Healthy gums have a light pink colour and a smooth surface. A prolonged exposure to plague bacteria may lead to inflamed gums or gingivitis. The infectious disease affects up to 90% people with a poor dental hygiene, particularly smokers.

Risk factors

People with a poor dental hygiene or genetic predispositions are more prone to gingivitis. Gum inflammation is also promoted by cigarettes or through contact with other undesirable substances. In women, the risk factors are often hormonal changes due to pregnancy or puberty, but also a hormonal contraception which makes the gums more sensitive. Moreover, inflammation is caused by many drugs. Corticoids are well-known to induce gingivitis. A weak immune system has a major impact on inflammation, but it can be evoked by poor diet, especially if high on refined sugar, or an inadequate fluid intake. The risk groups are people with diabetes and the elderly.

Signs and symptoms

At first, inflammation manifests as red gums and their bleeding, particularly when brushing the teeth. Gingivitis is accompanied with unpleasant odour, and gums are tender and swollen.

Preventing gingivitis

The resistance of oral cavity is associated with the environment we create. If a regular dental hygiene is missing, bacteria multiply, and if the immune system is weak, inflammation develops. An adequate intake of vitamins and minerals is essential to prevent gingivitis, as well as a reasonable diet and regular fluid intake. Dental hygienists recommend using interdental brushes or dental floss that remove plague and limit the risk of gingivitis. Mouthwash also contributes to a good dental hygiene. 

Treatment

Untreated gingivitis may cause periodontitis and the loss of teeth. Gingivitis may greatly impact on health, so teeth and gums should be cared for. There are many tips for self-help and sore gums relief, however, teeth need appropriate cleanse and plague removal. This is best done by a hygienist or a dentist, who can get into areas usually inaccessible with a toothbrush. Swollen gums should be rinsed by salty water or mouthwash several times a day. Chamomile or sage infusions are known for their anti-inflammatory properties. Other proven natural methods for gingivitis include cinnamon, mint and green tea. If inevitable, antibiotics or painkillers are administered, but a natural boost of the immune system is very important.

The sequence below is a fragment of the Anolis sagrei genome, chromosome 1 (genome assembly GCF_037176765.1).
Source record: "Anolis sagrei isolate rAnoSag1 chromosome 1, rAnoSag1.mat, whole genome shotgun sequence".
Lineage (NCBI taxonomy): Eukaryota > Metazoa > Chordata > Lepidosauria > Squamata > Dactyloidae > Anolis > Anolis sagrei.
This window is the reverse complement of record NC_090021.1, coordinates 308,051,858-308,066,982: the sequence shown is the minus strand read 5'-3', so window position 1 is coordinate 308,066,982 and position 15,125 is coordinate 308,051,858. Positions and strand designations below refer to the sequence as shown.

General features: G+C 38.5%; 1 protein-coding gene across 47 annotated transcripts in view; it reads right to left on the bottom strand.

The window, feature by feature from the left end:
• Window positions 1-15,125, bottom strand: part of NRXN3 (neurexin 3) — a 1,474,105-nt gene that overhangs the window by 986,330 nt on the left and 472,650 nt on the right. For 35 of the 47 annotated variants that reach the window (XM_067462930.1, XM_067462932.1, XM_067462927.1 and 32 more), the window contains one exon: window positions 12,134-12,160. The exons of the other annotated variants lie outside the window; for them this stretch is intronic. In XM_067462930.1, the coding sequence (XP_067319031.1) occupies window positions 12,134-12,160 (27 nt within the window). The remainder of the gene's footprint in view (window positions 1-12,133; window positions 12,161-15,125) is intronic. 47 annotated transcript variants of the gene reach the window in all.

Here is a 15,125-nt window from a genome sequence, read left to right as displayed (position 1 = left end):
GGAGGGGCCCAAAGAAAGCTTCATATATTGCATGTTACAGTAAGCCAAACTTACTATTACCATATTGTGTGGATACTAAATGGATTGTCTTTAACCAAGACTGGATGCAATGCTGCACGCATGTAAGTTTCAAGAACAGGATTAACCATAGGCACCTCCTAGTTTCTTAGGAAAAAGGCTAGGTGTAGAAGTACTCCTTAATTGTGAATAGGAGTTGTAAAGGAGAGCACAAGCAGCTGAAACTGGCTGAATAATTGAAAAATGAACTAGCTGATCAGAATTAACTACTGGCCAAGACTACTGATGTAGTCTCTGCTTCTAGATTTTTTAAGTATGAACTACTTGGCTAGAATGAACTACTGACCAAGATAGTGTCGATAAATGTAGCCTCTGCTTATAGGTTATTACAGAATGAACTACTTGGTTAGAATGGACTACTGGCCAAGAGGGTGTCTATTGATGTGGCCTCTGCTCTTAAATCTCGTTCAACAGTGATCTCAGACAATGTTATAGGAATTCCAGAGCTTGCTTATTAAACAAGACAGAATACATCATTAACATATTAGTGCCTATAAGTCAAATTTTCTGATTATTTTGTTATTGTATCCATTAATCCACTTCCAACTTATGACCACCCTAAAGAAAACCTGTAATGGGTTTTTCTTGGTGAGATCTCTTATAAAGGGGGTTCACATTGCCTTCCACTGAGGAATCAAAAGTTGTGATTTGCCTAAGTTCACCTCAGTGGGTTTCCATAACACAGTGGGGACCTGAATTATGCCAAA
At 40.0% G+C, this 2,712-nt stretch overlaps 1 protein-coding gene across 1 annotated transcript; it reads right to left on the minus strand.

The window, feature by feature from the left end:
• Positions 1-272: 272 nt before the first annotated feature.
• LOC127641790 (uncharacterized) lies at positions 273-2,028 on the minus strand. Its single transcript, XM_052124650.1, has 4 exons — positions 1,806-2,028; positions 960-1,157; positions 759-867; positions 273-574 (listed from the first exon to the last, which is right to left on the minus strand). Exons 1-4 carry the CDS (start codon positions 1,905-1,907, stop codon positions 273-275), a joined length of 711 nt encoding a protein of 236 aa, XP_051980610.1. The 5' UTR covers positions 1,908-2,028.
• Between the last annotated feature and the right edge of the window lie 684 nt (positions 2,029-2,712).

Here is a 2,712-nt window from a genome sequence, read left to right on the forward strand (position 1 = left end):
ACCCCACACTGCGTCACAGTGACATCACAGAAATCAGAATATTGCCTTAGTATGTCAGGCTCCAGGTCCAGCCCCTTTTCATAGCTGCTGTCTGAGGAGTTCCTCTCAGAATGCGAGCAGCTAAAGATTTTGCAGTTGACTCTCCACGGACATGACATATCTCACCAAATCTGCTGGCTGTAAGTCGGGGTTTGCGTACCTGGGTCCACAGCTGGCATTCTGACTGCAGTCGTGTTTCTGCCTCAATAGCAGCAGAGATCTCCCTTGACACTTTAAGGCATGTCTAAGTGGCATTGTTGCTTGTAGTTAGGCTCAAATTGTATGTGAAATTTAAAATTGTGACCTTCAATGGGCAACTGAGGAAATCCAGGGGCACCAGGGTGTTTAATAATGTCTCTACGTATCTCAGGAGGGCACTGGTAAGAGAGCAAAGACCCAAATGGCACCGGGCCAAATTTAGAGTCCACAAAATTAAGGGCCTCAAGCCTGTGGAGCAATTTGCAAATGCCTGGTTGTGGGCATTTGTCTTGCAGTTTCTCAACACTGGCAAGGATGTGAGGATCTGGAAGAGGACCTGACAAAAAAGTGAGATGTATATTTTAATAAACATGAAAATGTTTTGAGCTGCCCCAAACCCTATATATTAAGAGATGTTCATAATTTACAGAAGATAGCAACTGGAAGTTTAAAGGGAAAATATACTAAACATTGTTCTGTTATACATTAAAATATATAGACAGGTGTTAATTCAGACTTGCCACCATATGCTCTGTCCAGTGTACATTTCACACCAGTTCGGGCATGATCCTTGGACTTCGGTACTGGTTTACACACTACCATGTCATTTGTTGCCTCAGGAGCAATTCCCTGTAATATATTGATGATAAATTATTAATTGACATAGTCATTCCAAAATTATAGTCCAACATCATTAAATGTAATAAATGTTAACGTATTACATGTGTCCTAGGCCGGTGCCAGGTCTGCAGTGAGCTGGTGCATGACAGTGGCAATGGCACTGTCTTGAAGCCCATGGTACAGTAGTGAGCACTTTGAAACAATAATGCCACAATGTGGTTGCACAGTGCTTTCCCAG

Impact of the immune system on gingivitis

A strong immune system can combat hostile viruses and bacteria that in excess numbers cause inflammation. This is also true for gums, because their hygiene is as important for health as any other disease prevention. If good hygiene principles are not regularly met and the immune system is weak, the risk of gingivitis multiplies. Boosting the immunity using the natural food supplement is necessary for the overall prevention from inflammatory diseases.

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